[Monitoring of cytomegalovirus-specific CD4+ and CD8+ T cell responses by cytokine flow cytometry in renal transplant recipients].Mikrobiyol Bul. 2016 Apr; 50(2):224-35.MB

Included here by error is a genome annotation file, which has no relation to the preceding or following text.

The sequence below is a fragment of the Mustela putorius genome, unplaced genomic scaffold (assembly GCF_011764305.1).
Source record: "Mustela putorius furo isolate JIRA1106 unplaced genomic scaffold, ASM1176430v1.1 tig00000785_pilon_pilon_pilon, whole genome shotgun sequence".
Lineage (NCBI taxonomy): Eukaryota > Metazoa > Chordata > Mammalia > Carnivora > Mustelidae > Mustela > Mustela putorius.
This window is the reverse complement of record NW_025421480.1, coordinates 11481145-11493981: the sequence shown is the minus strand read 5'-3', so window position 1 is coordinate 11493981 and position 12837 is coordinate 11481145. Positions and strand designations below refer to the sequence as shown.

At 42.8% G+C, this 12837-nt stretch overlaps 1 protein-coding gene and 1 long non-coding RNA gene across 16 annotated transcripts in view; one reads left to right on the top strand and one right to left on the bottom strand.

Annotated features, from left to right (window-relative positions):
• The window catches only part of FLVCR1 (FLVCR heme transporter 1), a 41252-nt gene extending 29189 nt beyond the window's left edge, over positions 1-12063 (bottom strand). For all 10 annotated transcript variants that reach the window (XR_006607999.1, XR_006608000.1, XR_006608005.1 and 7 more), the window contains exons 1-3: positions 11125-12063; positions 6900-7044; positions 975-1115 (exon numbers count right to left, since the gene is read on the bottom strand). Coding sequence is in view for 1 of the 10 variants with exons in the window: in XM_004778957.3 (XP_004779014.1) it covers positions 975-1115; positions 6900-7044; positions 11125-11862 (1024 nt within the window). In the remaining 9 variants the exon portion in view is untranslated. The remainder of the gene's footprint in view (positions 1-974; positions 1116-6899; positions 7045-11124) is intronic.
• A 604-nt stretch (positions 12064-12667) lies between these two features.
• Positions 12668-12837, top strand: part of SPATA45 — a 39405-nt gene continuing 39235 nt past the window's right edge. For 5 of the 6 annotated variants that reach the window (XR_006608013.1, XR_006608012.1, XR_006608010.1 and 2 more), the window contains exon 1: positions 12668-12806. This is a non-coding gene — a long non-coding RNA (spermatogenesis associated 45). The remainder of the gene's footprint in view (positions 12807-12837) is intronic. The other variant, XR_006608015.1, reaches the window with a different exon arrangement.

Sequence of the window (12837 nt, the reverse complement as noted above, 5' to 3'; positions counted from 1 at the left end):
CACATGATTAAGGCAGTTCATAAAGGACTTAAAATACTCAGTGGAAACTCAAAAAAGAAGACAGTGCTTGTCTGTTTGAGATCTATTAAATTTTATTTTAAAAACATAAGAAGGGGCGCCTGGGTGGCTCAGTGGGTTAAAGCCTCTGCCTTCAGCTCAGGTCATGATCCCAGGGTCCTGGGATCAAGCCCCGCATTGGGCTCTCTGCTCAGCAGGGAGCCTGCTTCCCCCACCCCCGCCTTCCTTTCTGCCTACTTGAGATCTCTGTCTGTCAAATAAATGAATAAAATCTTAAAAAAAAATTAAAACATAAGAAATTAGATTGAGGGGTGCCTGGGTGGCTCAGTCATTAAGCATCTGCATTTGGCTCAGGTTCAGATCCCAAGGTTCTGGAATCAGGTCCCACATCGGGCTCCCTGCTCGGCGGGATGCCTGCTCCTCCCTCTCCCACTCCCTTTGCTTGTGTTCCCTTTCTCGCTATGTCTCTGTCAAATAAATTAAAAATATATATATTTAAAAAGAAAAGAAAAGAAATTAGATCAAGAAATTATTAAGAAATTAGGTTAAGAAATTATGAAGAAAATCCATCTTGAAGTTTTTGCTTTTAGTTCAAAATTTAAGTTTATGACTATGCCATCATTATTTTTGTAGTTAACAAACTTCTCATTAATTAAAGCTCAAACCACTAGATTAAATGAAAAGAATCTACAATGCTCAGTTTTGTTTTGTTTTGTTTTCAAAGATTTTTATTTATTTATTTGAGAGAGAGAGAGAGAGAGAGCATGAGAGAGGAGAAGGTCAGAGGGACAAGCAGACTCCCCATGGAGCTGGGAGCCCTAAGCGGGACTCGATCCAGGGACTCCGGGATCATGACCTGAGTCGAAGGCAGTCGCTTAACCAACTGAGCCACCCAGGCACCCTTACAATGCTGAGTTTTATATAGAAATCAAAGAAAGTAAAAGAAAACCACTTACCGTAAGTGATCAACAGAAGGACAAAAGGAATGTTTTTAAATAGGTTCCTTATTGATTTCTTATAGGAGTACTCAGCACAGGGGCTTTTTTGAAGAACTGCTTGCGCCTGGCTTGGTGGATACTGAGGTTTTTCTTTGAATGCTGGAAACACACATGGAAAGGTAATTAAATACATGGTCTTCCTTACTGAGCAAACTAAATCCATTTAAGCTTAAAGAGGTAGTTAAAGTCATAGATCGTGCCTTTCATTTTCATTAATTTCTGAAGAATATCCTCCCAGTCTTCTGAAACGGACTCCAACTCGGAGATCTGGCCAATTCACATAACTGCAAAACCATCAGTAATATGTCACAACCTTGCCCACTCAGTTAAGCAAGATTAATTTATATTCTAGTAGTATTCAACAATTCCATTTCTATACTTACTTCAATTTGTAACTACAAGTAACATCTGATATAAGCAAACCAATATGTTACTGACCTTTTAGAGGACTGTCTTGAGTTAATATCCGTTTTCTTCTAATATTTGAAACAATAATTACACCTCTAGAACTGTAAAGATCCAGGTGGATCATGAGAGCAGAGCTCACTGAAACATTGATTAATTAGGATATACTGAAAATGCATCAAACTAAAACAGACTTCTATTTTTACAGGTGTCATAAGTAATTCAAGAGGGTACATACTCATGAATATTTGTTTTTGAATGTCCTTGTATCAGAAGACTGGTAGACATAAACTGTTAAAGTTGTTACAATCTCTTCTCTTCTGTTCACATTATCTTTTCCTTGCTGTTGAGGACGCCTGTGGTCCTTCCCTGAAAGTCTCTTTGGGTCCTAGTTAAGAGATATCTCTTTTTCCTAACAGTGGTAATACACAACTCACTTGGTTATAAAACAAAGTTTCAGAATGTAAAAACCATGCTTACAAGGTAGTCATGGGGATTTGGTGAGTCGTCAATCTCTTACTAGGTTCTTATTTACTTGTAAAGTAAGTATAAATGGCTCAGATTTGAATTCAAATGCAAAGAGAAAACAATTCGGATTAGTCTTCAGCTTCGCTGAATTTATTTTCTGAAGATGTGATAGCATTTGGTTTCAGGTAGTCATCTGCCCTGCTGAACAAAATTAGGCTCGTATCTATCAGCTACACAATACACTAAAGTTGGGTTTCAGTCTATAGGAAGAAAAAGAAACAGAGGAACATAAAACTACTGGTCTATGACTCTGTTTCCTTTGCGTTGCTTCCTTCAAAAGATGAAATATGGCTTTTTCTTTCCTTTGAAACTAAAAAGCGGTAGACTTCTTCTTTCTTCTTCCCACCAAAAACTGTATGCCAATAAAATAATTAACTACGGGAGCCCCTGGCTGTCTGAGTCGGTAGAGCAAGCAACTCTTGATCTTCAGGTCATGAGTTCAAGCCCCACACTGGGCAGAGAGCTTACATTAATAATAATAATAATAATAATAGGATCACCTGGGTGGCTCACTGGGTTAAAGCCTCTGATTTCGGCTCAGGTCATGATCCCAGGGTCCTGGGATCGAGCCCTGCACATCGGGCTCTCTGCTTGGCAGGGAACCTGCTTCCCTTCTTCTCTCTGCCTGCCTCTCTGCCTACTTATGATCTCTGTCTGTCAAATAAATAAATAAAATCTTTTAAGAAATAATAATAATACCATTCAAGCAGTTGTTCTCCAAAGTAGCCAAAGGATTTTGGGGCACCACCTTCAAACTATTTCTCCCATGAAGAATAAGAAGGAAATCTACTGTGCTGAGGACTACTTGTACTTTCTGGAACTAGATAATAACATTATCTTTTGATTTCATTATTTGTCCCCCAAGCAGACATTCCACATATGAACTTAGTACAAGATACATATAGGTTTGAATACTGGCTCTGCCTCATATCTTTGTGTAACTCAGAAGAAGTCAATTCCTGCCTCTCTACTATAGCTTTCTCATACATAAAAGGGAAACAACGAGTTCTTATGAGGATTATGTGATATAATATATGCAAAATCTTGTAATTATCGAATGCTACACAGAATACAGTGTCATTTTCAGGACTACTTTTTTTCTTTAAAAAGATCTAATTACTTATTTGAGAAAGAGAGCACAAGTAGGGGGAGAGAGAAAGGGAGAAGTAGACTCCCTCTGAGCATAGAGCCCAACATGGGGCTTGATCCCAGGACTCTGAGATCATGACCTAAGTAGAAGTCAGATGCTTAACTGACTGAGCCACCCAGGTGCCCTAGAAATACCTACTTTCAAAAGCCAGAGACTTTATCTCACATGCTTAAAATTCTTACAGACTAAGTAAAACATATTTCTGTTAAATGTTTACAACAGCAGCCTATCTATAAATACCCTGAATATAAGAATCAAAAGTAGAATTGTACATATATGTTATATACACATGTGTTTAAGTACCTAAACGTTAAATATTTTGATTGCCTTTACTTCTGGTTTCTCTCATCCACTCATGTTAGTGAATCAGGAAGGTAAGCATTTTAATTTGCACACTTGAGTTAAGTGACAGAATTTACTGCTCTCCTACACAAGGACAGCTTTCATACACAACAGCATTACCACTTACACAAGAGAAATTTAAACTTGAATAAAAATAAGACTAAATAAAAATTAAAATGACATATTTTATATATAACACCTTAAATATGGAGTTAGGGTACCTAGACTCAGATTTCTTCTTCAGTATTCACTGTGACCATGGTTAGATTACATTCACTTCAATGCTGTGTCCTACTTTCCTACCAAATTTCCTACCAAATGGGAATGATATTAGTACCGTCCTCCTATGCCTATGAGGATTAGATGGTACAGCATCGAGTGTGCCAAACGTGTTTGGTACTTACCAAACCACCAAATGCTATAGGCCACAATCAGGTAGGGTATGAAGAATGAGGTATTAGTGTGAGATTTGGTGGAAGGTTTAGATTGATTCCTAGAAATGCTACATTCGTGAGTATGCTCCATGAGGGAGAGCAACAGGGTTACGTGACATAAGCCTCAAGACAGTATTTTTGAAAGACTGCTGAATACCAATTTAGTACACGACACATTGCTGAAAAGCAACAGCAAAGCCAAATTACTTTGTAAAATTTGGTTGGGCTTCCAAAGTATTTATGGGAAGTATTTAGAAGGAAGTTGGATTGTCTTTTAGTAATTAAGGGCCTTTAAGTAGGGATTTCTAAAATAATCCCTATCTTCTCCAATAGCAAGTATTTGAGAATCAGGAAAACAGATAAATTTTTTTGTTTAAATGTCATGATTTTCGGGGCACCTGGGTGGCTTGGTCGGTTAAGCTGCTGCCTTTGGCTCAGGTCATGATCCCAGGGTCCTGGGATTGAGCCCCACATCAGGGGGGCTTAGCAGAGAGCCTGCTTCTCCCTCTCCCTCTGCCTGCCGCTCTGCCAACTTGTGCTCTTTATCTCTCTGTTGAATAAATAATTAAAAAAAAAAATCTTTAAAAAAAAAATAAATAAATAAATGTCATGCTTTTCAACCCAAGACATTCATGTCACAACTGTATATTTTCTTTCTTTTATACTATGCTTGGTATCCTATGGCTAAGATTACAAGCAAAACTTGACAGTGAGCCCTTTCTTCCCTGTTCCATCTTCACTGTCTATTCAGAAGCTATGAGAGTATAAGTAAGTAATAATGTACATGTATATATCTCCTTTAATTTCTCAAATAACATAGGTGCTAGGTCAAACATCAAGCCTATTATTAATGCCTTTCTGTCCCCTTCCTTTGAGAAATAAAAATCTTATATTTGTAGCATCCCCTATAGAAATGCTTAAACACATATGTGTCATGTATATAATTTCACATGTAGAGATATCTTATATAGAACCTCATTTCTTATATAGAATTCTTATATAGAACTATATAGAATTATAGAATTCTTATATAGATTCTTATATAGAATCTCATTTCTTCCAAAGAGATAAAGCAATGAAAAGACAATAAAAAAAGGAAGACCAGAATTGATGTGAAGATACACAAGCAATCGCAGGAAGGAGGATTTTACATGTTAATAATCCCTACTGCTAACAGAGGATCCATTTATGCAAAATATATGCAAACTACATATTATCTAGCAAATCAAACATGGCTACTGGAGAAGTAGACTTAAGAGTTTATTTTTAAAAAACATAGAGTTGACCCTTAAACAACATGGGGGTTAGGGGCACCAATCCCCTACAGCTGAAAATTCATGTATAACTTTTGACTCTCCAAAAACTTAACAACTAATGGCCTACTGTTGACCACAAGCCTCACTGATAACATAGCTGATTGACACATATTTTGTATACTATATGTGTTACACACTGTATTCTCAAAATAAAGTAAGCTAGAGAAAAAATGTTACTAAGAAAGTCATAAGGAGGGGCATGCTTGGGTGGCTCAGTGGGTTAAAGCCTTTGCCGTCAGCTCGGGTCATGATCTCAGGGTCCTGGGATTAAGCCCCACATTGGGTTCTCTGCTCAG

In spite of the improvements in the clinical management of solid organ transplant (SOT) recipients provided by immunosuppresion and universal prophylaxis, human cytomegalovirus (CMV) infections continue to be one of the most leading causes of morbidity and mortality. Cell-mediated immunity specific to CMV (CMV-CMI) plays an important role in the control of CMV replication. Therefore, monitoring of CMV-specific T-cell response can be used to predict individuals at increased risk of CMV disease. The aim of this study was to investigate the levels of CMV-specific interferon (IFN)-γ producing CD4(+) and CD8(+) T cells in kidney transplant recipients before and after the transplantation, by cytokine flow cytometry. A total of 21 kidney transplant recipients (14 male, 7 female; age range: 18-66 years, mean age: 34.5 ± 9.9) who were all CMV seropositive have been evaluated in the study. Blood samples from the patients were obtained before and at the 1(st), 3(rd) and 6(th) months after transplantation. CMV seropositive healthy kidney donors (n= 20) constituted the control group. The main stages of our procedure were as follows; isolation of peripheral blood mononuclear cells from whole blood, freezing and storing of the samples, later on thawing the samples, ex vivo stimulation of lymphocytes with pooled CMV peptides and counting CMV-specific IFN- producing CD4(+) and CD8(+) T cells by flow cytometry following surface and intracellular cytokine staining. Monitoring of the viral load (CMV-DNA) was performed in 10 days intervals in the first 3 months followed by 3 week intervals until 6 months using COBAS AmpliPrep/COBAS TaqMan CMV test system (Roche Diagnostics, USA). The frequencies of pretransplant CMV-specific IFN-γ producing CD8(+) T cells in patient (3.53 ± 4.35/µl) and control (4.52 ± 5.17/µl) groups were not statistically different (p= 0.266). The difference between the number of virus-specific CD4(+) T cells in patients (8.84 ± 9.56/µl) and those in the control group (8.23 ± 11.98/µl) was at the borderline of significance (p= 0.057). The age and gender of the patients and type of antiviral prophylaxis protocols [valgancyclovir (n= 4); valacyclovir (n= 17)] did not have any significant effect on CMV-CMI (p> 0.05). Similarly, induction therapy administered to four patients did not show any effect on CMV-CMI (p> 0.05). CMV-specific immune responses of patients who received different immunosuppression protocols [tacrolimus + mycophenolate mofetil (MMF) + steroid (n= 17); cyclosporine + MMF + steroid (n= 2); mTOR inhibitor + MMF + steroid (n= 2)] were not different (p> 0.05). The number of CMV-specific CD4(+) T cells in all patients were significantly decreased in the 3rd month compared to the 1st month after the transplantation (p=0.003), indicating a relationship with the period of immunosuppressive therapy. In one of the patients who did not have CMV-specific CD4+ T-cell response but had cytotoxic T-cells (CD8(+) T= 0.6%) before transplantation, CD4(+) T-cell response have developed during monitorization (1.4%, 1.5% and 0.5% in 1st, 3rd and 6th months, respectively), and no viral reactivation was detected. Out of the two patients who had no CD4(+) and CD8(+) T cell response in the 3rd month, one of them developed low level viremia (150 copies/ml) in the 6th month. In this patient the level of CMV-CMI in the 6th month (CD4(+)T + CD8(+)T= 0.9%), have reached higher values than the values obtained before the transplantation (CD4(+) T + CD8(+) T= 0.5%). The viremia was cleared spontaneously in this patient and no antiviral therapy was required. In conclusion, our results suggested that pretransplant and posttransplant monitoring of CMV-specific T-cell responses might be helpful as well as viral load in the clinical management of CMV infection in SOT patients.